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Adjusting to trade policy reform

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  • Matusz, Steven J.
  • Tarr, David

Abstract

Virtually all of the studies that quantify the adjustment costs of trade liberalization relative to the benefits point to the conclusion that adjustment costs are small in relation to the benefits of trade liberalization. The explanation for low adjustment costs is that: These costs are typically short-term and end when workers find a job, but the benefits grow as the economy does. Unemployment doesn't last long, especially where workers'pay was not substantial in the original job. Normal labor turnover often exceeds job displacement from trade liberalization. Moreover, studies that examine the impact of trade liberalization on employment in developing countries find there is little decline--and usually an increase--in manufacturing employment in developing countries a year after trade liberalization, for three reasons: 1) Developing countries tend to have comparative advantage in labor-intensive industries, and trade liberalization tends to favor labor. 2) Inter-industry shifts occur after trade liberalization, which minimizes the dislocation of factors of production. 3) In many industries, normal labor turnover exceeds dislocation from trade liberalization, so downsizing, when necessary can be accomplished without much forced unemployment. The authors recommend a uniform tariff to minimize special-interest lobbying for protection since it diffuses the benefits of protection.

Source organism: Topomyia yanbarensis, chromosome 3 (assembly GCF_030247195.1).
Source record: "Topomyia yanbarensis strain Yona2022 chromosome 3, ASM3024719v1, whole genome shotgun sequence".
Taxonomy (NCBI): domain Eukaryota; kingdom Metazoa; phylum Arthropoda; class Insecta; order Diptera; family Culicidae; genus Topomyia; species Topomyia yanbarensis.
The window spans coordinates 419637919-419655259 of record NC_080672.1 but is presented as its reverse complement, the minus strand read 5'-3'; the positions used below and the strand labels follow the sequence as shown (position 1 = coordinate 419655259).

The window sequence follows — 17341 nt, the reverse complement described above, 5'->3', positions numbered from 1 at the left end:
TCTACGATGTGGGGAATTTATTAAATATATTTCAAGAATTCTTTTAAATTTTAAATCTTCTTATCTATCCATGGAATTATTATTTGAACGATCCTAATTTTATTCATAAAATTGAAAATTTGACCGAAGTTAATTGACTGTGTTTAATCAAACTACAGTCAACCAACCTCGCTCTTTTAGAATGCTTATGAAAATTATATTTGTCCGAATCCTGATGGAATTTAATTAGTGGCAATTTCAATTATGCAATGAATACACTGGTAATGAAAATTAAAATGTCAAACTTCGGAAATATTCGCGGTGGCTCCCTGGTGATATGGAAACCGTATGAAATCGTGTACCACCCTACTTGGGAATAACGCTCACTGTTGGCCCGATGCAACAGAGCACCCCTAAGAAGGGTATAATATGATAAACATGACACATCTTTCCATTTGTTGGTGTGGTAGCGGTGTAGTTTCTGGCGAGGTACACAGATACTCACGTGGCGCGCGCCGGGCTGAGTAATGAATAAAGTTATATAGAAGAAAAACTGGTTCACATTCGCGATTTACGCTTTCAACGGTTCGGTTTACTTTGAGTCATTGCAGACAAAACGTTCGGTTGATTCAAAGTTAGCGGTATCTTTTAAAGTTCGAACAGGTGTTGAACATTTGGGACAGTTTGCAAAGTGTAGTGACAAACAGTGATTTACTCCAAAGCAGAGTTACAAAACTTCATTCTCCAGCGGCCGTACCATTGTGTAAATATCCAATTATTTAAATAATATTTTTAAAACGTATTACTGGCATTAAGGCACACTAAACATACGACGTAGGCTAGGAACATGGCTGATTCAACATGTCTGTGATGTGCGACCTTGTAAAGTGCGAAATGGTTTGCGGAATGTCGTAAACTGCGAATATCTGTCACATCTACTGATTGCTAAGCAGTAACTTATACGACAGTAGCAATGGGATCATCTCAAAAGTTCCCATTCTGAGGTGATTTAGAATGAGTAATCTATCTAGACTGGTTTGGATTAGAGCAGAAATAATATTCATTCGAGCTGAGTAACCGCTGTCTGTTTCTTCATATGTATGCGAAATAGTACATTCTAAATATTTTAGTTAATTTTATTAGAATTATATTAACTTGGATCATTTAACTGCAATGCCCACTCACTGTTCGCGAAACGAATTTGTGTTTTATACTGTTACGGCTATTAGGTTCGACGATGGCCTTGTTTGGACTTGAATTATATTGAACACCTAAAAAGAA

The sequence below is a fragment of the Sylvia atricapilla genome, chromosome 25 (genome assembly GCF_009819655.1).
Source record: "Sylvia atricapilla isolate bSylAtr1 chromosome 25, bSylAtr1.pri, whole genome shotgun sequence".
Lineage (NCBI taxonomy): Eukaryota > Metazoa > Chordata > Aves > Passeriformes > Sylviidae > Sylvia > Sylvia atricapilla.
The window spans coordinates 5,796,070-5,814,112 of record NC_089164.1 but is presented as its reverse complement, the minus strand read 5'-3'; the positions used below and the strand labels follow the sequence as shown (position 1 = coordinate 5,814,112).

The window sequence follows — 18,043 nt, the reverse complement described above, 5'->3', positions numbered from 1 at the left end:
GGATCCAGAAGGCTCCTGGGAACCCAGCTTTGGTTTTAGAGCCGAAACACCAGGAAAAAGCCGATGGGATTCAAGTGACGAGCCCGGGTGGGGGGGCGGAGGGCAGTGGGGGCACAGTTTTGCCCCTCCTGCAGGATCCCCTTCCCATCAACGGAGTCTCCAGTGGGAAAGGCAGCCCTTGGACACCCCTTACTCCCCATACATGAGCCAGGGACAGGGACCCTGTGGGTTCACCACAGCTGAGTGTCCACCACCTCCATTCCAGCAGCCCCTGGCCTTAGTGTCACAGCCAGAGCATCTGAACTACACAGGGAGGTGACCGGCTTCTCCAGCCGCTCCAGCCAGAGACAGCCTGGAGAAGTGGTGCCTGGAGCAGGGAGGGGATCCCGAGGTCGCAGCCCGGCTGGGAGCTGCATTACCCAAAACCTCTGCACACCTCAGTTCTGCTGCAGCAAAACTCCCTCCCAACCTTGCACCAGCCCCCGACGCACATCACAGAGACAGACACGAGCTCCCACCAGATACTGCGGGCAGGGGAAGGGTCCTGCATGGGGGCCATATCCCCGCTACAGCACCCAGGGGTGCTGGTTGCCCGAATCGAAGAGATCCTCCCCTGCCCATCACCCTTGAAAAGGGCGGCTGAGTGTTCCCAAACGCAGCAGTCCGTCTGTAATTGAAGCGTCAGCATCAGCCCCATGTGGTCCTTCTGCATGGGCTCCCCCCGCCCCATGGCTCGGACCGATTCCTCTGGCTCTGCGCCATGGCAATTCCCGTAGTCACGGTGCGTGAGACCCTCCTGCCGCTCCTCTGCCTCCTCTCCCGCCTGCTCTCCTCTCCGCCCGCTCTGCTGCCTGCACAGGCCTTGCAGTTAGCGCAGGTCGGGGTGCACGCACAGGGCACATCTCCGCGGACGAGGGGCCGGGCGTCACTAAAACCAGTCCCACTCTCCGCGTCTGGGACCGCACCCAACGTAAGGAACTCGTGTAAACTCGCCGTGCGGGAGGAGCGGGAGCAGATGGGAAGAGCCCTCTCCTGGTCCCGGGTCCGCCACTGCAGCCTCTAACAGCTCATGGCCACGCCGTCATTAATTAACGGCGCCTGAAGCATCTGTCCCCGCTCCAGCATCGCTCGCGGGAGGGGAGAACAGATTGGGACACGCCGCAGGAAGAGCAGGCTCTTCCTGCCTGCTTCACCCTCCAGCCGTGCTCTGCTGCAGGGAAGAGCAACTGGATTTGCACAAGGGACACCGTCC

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Bibliographic Info

Paper provided by The World Bank in its series Policy Research Working Paper Series with number 2142.

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Date of creation: 31 Jul 1999
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Handle: RePEc:wbk:wbrwps:2142

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Keywords: Decentralization; Economic Theory&Research; Environmental Economics&Policies; Labor Policies; Public Health Promotion; Environmental Economics&Policies; TF054105-DONOR FUNDED OPERATION ADMINISTRATION FEE INCOME AND EXPENSE ACCOUNT; Health Monitoring&Evaluation; Trade Policy; Economic Theory&Research;

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References

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